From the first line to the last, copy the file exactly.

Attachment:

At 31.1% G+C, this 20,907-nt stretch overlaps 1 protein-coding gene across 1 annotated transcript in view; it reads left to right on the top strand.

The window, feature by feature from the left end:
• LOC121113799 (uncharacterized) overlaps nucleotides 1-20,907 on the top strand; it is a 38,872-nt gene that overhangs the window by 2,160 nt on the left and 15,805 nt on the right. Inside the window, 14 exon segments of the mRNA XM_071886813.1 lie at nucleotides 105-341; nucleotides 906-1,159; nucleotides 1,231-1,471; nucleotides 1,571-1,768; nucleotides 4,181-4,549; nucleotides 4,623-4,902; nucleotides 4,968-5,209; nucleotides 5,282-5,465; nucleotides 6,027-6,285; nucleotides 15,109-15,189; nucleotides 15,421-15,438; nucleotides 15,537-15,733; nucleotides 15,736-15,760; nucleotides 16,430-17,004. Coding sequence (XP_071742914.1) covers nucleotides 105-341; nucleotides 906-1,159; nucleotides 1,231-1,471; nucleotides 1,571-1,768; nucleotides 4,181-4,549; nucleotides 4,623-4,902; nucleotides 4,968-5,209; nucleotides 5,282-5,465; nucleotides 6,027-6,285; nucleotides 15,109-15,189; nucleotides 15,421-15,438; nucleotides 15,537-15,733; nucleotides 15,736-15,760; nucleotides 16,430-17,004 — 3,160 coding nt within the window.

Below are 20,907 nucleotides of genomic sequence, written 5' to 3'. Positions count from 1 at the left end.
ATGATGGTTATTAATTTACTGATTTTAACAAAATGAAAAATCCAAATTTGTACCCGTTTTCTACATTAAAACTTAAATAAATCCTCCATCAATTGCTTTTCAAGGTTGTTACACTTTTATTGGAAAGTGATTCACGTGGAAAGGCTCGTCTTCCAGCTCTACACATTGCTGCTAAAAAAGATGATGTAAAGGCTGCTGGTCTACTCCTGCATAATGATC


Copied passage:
At 31.1% G+C, this 20,907-nt stretch overlaps 1 protein-coding gene across 1 annotated transcript in view; it reads left to right on the top strand.

The window, feature by feature from the left end:
• LOC121113799 (uncharacterized) overlaps nucleotides 1-20,907 on the top strand; it is a 38,872-nt gene that overhangs the window by 2,160 nt on the left and 15,805 nt on the right. Inside the window, 14 exon segments of the mRNA XM_071886813.1 lie at nucleotides 105-341; nucleotides 906-1,159; nucleotides 1,231-1,471; nucleotides 1,571-1,768; nucleotides 4,181-4,549; nucleotides 4,623-4,902; nucleotides 4,968-5,209; nucleotides 5,282-5,465; nucleotides 6,027-6,285; nucleotides 15,109-15,189; nucleotides 15,421-15,438; nucleotides 15,537-15,733; nucleotides 15,736-15,760; nucleotides 16,430-17,004. Coding sequence (XP_071742914.1) covers nucleotides 105-341; nucleotides 906-1,159; nucleotides 1,231-1,471; nucleotides 1,571-1,768; nucleotides 4,181-4,549; nucleotides 4,623-4,902; nucleotides 4,968-5,209; nucleotides 5,282-5,465; nucleotides 6,027-6,285; nucleotides 15,109-15,189; nucleotides 15,421-15,438; nucleotides 15,537-15,733; nucleotides 15,736-15,760; nucleotides 16,430-17,004 — 3,160 coding nt within the window.

Below are 20,907 nucleotides of genomic sequence, written 5' to 3'. Positions count from 1 at the left end.
ATGATGGTTATTAATTTACTGATTTTAACAAAATGAAAAATCCAAATTTGTACCCGTTTTCTACATTAAAACTTAAATAAATCCTCCATCAATTGCTTTTCAAGGTTGTTACACTTTTATTGGAAAGTGATTCACGTGGAAAGGCTCGTCTTCCAGCTCTACACATTGCTGCTAAAAAAGATGATGTAAAGGCTGCTGGTCTACTCCTGCATAATGATC